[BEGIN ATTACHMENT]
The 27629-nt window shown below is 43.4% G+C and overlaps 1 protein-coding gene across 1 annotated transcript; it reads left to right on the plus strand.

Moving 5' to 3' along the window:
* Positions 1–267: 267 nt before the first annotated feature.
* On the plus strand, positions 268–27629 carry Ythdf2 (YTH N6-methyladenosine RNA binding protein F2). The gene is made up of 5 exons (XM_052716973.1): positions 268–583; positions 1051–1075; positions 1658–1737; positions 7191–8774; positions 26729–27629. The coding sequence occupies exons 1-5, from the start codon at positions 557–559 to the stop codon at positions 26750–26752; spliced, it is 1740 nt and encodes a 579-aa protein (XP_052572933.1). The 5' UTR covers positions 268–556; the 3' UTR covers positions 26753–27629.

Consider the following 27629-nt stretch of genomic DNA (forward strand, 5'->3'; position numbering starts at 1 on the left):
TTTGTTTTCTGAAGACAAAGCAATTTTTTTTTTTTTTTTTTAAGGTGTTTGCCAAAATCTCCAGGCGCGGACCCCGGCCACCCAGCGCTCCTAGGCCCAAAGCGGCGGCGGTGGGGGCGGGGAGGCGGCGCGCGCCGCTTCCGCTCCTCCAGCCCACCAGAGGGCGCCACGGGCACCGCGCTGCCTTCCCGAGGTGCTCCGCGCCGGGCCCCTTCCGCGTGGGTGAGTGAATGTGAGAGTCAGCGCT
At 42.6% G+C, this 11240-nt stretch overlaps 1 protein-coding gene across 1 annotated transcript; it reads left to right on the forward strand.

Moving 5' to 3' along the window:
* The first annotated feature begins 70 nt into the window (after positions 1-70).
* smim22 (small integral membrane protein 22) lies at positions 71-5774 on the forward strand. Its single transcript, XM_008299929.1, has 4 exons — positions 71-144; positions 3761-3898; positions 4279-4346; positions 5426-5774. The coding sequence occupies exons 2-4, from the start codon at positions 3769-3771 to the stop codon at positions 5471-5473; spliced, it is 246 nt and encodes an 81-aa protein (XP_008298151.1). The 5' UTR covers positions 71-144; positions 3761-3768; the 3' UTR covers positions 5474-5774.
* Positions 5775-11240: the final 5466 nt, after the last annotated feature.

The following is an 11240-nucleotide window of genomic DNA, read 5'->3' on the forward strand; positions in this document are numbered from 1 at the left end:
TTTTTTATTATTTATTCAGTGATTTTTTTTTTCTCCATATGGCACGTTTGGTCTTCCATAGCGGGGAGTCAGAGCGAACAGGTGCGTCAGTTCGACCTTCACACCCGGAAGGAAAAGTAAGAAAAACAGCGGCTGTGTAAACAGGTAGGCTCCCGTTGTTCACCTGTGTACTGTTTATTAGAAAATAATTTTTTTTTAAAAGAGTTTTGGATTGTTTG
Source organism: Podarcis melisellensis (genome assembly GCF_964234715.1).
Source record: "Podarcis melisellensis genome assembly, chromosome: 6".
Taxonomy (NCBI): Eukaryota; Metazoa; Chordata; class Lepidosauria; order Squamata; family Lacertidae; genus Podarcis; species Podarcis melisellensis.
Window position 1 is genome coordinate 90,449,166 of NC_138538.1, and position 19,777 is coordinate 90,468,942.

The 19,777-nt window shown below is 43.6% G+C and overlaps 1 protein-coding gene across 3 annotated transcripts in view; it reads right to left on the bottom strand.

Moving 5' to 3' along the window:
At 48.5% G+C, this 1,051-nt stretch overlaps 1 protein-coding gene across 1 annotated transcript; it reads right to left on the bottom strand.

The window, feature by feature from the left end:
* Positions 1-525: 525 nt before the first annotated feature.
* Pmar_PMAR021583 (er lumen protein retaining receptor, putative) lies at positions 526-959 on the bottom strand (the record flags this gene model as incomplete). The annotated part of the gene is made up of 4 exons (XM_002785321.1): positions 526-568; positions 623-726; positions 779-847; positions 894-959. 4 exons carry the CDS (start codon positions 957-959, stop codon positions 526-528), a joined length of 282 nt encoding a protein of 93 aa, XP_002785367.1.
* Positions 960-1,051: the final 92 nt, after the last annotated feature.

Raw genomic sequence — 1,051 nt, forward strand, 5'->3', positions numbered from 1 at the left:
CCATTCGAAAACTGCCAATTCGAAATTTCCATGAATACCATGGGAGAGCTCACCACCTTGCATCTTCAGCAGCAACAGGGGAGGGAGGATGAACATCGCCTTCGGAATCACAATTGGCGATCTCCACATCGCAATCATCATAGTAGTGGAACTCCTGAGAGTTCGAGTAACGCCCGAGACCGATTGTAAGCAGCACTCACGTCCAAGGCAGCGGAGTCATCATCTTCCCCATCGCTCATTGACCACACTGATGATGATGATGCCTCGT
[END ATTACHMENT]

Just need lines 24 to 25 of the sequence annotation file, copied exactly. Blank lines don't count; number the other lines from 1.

* Positions 960-1,051: the final 92 nt, after the last annotated feature.

Raw genomic sequence — 1,051 nt, forward strand, 5'->3', positions numbered from 1 at the left: